No matter which side of the dogs versus cats debate you’re on, one thing is for certain: It’s way more fun to watch a dog drink water. Because canines have floppy jowls instead of complete cheeks, they can’t generate suction with their mouths, so instead they’ve evolved the sloshy, lapping strategy everyone is familiar with. Now, using an array of high-speed cameras and mathematical models, physicists have teased out the fluid dynamics behind how dogs drink. As seen in the video above, a dog curls its tongue posteriorly and plunges it through the water’s surface. When the tongue returns, it drags a column of water up into the dog’s mouth, the team reports today at the American Physical Society's Division of Fluid Dynamics’ annual meeting in San Francisco. The process isn’t as precise as it sounds, as evidenced by the slippery floors of dog owners the world over. Cats actually use a similar lapping strategy, but their tongues never break the water’s surface, which makes for much tidier drinking. That’s not to say cats don’t spill water—they just do it on purpose.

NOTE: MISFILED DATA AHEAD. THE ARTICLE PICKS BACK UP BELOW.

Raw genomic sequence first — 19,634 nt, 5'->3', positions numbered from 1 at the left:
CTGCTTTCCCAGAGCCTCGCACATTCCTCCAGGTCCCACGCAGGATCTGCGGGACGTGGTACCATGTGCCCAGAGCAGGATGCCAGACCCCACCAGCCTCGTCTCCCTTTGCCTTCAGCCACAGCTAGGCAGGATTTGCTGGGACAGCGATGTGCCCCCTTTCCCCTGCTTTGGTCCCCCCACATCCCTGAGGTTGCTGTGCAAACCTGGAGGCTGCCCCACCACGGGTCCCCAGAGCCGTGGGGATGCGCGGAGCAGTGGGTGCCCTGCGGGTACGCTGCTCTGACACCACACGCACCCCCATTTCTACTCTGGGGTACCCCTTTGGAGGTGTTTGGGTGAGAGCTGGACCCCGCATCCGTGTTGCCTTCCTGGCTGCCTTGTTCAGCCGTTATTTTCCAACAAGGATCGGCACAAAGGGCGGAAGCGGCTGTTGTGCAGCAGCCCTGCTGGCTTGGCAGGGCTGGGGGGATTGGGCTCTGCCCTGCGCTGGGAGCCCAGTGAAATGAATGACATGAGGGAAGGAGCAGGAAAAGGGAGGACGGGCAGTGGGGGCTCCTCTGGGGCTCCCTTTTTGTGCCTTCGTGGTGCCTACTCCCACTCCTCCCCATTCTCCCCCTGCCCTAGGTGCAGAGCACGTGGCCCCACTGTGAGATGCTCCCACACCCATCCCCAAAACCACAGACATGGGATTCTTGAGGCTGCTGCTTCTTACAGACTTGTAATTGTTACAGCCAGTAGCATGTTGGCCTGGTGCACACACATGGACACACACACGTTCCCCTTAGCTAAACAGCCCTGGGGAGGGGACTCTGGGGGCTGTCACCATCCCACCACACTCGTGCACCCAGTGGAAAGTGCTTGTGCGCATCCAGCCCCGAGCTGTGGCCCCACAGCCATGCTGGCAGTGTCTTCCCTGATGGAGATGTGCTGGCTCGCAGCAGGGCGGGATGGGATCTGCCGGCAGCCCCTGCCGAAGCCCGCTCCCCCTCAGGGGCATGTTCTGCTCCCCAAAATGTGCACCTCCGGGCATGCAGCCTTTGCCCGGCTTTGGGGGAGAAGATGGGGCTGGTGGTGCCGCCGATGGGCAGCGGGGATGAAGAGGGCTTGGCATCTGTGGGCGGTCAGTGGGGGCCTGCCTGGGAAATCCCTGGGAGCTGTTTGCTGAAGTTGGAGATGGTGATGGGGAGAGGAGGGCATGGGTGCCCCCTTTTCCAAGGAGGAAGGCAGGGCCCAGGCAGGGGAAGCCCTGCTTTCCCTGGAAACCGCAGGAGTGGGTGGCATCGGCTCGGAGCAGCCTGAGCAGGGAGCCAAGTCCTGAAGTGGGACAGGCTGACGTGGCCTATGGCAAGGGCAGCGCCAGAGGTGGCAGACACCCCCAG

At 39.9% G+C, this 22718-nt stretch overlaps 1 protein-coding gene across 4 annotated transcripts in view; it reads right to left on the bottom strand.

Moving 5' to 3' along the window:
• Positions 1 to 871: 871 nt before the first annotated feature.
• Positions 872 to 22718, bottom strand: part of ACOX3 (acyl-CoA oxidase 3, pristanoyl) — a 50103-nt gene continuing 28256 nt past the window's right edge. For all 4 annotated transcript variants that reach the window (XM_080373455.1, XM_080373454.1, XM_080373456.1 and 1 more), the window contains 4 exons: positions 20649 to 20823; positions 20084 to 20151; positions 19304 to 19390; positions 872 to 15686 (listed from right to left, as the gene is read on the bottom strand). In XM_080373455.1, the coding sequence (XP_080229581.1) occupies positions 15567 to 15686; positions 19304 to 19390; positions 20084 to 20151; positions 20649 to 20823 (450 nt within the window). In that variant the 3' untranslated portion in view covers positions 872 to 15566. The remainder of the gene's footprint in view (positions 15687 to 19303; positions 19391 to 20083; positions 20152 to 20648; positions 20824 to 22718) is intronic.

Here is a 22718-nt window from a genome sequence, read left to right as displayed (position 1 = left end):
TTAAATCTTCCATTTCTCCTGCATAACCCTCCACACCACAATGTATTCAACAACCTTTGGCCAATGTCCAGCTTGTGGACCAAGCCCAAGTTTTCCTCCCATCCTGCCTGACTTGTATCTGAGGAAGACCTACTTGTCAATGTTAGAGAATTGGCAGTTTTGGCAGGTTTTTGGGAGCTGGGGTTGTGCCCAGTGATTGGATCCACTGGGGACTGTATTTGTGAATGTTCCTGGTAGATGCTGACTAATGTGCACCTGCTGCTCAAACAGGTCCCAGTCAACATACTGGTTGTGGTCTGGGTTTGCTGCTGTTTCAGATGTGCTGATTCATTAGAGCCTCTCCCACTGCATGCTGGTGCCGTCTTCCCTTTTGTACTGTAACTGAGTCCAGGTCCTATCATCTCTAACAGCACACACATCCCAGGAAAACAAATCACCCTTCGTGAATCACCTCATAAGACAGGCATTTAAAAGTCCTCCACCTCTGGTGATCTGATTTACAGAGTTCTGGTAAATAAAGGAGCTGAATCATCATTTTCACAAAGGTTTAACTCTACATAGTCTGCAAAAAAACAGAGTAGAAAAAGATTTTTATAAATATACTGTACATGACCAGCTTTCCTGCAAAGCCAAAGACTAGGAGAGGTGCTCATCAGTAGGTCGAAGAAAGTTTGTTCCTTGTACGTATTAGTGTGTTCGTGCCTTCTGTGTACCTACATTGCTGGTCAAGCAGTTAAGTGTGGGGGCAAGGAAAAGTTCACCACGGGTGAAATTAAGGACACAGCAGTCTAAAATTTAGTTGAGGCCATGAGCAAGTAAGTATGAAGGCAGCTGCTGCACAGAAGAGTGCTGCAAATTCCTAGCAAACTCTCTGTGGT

(Video credit: Sean Gart/Virginia Tech, Jake Socha/Virginia Tech, Pavlos Vlachos/Purdue University, Sunghwan Jung/Virginia Tech, and the APS Division of Fluid Dynamics)